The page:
Search and Rescue Report
1/20/2007 to 1/21/2007
|Jerry, Andy, and I departed early Saturday morning and headed North on I-5 to collect along the banks of Salmon Creek near Toledo, WA. It's a little early in the season to be collecting creeks and rivers but other than a little snow earlier this week the Pacific NW hasn't seen much precipitation in several weeks. Because of this we didn't schedule much time for collecting this area just in case it was a bust.
I haven't spent much time researching the specimens we planned on collecting but there seems to be some disagreement on if it's coprolite (fossilized animal poop) or siderite nodules from the Miocene Wilkes Formation. Either way it seemed like a fun thing to collect and talk about.
We arrived at the first stop and that creek level was pretty high but a few gravel bars were still exposed and we made our way down to one. Usually one avoids objects that look like doo so it took me some time before I found my first specimen. Yes, we had lots of poop jokes but that was part of the fun. Andy found the nicest specimen at the first location and I spent most of my time picking up agates, which littered the area.
After about 45 minutes we hopped the trucks and headed up stream. The highest point on the creek that can be reached by vehicles is a bridge that crosses it on Salmon Creek Rd. Unfortunately the water was too high and we didn't see any areas up or down stream from the bridge that could be collected. It was a little disappointing because I only found one specimen so far. We tried one more road to check out and on the bridge we spotted a pretty small gravel bar that was more sand than gravel. It was our last chance to find anything so we hiked over to explore it.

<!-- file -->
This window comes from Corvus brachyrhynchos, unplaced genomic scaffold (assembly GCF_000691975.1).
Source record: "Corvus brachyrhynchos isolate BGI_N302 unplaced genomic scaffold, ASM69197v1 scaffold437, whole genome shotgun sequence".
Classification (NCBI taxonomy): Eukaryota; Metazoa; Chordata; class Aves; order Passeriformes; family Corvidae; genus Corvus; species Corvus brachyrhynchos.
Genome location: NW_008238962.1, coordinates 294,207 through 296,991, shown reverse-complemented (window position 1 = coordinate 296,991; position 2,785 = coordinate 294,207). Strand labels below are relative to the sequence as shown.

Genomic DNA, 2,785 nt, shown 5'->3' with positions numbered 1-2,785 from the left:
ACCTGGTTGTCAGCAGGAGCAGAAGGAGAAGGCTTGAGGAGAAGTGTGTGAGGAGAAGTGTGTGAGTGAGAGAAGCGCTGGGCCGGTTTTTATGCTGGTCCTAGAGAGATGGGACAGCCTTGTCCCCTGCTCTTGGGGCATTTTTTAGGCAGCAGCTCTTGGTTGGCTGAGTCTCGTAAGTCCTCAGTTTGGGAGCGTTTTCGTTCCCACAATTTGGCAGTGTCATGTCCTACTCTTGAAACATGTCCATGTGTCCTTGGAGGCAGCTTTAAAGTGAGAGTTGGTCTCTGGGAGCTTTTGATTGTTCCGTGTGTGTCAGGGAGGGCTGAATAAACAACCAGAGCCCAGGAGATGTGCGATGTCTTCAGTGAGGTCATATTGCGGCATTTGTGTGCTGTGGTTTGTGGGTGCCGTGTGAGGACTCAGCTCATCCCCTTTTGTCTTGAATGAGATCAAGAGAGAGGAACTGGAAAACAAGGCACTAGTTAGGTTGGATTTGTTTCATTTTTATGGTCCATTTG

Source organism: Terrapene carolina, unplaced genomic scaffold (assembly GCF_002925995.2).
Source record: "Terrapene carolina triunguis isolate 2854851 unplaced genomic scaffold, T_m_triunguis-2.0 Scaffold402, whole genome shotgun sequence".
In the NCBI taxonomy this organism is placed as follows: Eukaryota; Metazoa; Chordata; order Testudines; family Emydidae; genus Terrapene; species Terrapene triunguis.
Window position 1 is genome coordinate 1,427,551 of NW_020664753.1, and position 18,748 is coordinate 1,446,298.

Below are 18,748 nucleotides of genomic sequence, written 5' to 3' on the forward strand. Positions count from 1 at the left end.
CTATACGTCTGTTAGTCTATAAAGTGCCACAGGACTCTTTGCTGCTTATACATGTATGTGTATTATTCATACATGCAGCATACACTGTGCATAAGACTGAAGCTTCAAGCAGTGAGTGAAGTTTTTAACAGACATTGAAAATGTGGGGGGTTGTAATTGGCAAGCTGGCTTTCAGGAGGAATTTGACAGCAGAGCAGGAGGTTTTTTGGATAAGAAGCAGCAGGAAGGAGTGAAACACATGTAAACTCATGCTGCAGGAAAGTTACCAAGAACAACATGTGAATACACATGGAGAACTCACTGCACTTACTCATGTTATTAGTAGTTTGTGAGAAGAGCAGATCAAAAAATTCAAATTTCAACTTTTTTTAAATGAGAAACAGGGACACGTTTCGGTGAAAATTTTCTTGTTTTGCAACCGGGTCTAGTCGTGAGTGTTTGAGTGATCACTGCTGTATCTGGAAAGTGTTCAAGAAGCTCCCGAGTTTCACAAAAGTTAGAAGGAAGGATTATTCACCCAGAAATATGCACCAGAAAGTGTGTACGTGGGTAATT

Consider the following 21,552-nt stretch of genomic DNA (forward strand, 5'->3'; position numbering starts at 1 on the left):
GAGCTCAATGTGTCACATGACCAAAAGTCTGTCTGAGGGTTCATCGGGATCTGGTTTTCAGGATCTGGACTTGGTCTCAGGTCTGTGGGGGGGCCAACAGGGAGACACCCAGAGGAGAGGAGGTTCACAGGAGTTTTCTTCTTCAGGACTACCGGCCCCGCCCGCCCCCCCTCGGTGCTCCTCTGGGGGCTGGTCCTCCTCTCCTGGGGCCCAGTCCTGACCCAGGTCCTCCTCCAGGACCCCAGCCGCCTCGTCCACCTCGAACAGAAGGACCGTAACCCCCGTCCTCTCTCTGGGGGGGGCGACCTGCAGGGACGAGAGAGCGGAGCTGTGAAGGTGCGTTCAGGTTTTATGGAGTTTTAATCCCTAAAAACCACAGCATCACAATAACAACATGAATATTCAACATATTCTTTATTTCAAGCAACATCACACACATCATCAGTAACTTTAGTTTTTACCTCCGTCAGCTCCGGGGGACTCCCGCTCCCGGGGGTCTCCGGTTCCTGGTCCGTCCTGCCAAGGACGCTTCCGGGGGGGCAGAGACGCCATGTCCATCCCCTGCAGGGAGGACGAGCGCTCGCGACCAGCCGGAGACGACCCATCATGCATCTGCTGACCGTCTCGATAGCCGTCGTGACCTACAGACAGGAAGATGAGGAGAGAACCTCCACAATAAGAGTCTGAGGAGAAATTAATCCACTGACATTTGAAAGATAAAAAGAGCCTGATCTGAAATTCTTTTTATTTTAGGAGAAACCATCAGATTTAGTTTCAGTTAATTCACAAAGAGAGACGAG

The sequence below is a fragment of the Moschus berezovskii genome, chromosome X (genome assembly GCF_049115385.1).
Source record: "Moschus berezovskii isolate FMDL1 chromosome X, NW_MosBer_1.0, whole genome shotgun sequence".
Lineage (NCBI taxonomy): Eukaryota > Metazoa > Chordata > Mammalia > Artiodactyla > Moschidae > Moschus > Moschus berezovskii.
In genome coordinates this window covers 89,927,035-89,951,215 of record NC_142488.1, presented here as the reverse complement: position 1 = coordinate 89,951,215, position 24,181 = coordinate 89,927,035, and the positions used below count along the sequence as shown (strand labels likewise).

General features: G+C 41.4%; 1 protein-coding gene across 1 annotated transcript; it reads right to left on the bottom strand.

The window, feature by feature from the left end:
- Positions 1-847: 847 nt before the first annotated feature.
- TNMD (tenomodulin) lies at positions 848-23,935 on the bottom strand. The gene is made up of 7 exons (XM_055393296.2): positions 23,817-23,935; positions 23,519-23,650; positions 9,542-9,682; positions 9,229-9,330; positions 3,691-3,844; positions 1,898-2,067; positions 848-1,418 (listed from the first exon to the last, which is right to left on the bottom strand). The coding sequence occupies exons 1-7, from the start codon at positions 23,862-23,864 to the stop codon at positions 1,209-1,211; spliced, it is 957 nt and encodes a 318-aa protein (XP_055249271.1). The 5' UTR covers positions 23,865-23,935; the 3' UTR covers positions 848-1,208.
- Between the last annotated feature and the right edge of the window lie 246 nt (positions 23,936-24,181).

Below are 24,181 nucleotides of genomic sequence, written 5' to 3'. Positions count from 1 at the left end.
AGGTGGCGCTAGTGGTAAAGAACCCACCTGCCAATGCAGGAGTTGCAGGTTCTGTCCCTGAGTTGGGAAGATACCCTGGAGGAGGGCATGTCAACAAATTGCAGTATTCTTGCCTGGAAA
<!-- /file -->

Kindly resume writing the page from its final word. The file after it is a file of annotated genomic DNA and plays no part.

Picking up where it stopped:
We really lucked out and immediately began to find some nice material and after about 30 minutes we had about 30 to 40 specimens and pockets full of agates. Satisfied with the material we found we departed and headed to the Porter area to collect in the Lincoln Creek Formation.
After an hour of driving we reached out destination. I really wasn't into putting much effort into digging but I did my best. It took about 15 minutes before we found our first crab nodules and we ended up with about 10. We moved down the exposure into an are where we find the nautiloid, Aturia. I was hoping to find more microfossils and forams like I did on our last outing but I wasn't willing to work too hard for them. Andy really did well and rescued one of the largest gastropods I've ever seen from the Lincoln Creek Formation. I'm exited to see what it turns out to be once it's cleaned up and identified.
Some light rain moved in so we called it a day and departed toward our final destination to set up camp for the night. The plan for Sunday was to collect along the banks of the Columbia River for both Lincoln Creek and Astoria Formation fossils.